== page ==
Mean and Standard Deviation
When we discussed the probability distribution for flipping n heads in N trials, we introduced the notion of the "average" and the "width". The average was the most likely outcome, where the distribution had its maximum value. The width was a measure of how spread out the probability distribution was about the average. We now want to give a more precise mathematical definition of these concepts.
As an example, consider a class of 10 students taking an exam, and getting the following 10 grades: 60, 60, 70, 70, 70, 80, 80, 80, 90, 90. What is the average grade on the exam? The natural way to define this average is to add all the grades up and divide by the number of students:
average = = 75
Since each grade is obtained by more than just one student, we could shorten the calculation of the numerator by adding up each different grade multiplied by the number of students who got that grade:
average = = 75
We could now rearrange the above calculation as follows:
average = = 75
The above represents the sum of each grade multiplied by the fraction of students that got that grade.
Now if the class is very large (much bigger than 10) and is filled with only "typical" students, we could say that the fraction of students receiving a given grade is equal to the probability that a typical student will receive that grade. The above average then represents the sum of all grades multiplied by the probability that a typical student will get that grade. This then motivates our definition for the average of any probability distribution.
Definition of the mean or average:
Suppose we have an experiment with outcomes that can be labeled by the integers r=0,1,2,...,N. The probability for outcome r is P(r). Suppose that to each outcome r is associated a numerical value xr, i.e. x0 is the value of outcome 0, x1 is the value of outcome 1, etc. Then the average, or mean, value of x, denoted by the symbol <x>, is defined by,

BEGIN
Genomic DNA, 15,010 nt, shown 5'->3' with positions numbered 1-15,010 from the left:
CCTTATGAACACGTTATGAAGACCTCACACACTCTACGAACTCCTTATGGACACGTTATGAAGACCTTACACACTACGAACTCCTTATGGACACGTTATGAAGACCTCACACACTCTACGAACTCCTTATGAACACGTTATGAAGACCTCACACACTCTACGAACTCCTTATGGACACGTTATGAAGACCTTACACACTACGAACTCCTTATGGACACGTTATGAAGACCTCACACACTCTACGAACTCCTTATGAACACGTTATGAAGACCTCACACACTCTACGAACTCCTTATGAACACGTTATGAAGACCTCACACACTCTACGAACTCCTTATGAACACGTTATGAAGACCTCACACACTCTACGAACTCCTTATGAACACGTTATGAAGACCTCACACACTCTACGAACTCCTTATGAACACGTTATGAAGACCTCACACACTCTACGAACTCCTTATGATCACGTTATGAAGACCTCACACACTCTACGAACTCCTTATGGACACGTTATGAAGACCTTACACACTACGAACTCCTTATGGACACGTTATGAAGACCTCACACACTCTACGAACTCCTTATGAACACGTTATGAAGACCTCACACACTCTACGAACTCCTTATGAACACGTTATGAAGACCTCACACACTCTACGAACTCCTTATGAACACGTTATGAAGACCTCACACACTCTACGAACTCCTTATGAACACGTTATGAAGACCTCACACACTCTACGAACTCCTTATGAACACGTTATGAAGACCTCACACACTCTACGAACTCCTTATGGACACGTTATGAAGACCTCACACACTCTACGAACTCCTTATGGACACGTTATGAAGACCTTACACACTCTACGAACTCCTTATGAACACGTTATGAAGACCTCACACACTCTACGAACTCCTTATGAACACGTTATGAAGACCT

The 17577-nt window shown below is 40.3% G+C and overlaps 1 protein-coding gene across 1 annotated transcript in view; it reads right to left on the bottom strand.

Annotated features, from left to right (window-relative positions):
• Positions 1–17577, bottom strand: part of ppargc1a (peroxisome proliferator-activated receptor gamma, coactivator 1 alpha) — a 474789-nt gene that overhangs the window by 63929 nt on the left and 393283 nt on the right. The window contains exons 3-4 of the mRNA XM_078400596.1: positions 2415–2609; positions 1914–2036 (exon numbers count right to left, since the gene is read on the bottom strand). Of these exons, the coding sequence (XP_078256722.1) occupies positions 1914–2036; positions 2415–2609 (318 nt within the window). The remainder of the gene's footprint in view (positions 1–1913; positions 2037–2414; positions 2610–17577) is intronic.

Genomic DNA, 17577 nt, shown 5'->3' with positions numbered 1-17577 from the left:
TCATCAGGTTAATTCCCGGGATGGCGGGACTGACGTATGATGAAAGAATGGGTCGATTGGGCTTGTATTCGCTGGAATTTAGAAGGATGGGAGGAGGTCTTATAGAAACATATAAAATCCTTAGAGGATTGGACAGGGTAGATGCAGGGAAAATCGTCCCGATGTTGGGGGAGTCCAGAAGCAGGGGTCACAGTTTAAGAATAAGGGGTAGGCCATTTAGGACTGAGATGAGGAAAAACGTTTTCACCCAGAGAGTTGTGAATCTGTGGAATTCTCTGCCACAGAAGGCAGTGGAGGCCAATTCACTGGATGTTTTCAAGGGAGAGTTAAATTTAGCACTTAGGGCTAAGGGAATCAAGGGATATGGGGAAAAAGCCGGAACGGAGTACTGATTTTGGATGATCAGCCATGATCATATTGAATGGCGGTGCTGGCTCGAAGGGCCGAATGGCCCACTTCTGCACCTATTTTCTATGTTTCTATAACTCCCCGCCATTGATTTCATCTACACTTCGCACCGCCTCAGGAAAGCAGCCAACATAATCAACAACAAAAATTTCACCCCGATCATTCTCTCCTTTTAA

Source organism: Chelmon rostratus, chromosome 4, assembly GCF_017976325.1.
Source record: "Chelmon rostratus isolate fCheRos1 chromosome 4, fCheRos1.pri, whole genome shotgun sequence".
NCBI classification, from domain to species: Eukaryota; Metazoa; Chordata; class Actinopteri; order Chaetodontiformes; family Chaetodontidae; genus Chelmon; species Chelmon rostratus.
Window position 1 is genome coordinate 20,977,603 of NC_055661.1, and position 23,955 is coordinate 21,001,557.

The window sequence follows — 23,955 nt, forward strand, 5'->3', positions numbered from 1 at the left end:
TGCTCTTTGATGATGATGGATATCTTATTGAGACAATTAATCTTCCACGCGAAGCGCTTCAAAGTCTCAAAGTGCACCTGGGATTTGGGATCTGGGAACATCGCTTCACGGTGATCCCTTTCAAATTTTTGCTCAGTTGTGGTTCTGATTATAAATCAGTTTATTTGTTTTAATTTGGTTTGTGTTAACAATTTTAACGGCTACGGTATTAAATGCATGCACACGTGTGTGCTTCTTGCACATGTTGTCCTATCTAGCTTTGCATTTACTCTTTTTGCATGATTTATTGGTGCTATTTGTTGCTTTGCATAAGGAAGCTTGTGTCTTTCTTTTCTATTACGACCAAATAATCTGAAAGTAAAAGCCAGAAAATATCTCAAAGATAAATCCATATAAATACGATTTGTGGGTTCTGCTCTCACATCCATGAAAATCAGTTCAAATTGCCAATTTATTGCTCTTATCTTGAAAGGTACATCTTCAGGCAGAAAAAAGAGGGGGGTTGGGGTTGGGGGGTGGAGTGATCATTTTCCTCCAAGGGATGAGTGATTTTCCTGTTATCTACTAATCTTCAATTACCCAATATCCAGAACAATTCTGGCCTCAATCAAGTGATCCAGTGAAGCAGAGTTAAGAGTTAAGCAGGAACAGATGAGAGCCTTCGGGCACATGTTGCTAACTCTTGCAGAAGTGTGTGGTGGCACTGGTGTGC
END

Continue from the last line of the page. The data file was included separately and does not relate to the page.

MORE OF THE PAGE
The mean value of x is also sometimes denoted by the symbolµ when it is understood what property "x" is being measured (this is the notation that the text follows). Or, we might write µx to indicate that it is the "average of x" that we are talking about. We will use <x> and µ interchangeably, according to which is more convenient.
We can also consider the average of any function f(x) of the values xr by defining,
For example, if P(x) is the probability to find exactly x heads in N flips of a fair coin, we can associate with each outcome the numerical value x, i.e. the number of heads found. The average number of heads found in N flips is then,
Suppose now one is playing a betting game in which for each head flipped one wins $10 and for each tail flipped one loses $10. If x heads are found in N flips, there must be N-x tails, so for x heads in N flips the net winning is given by the function f(x) = 10x-10(N-x) = 10(2x-N) dollars. The average amount in dollars that is won in a game of N flips is then,
Using the definition of <x> above, you should convince yourself that the following result is true. If a, b and c are three constant numbers, then,
We now want to define a quantity that will tell us how spread out the probability distribution is about the average value, and thus give us some measure of the "width". Going back to our example of grades on a test, one guess would be to compute the difference of each grade from the average, sum these up for all the grades, and divide by the number of students. This would give,
= = 0.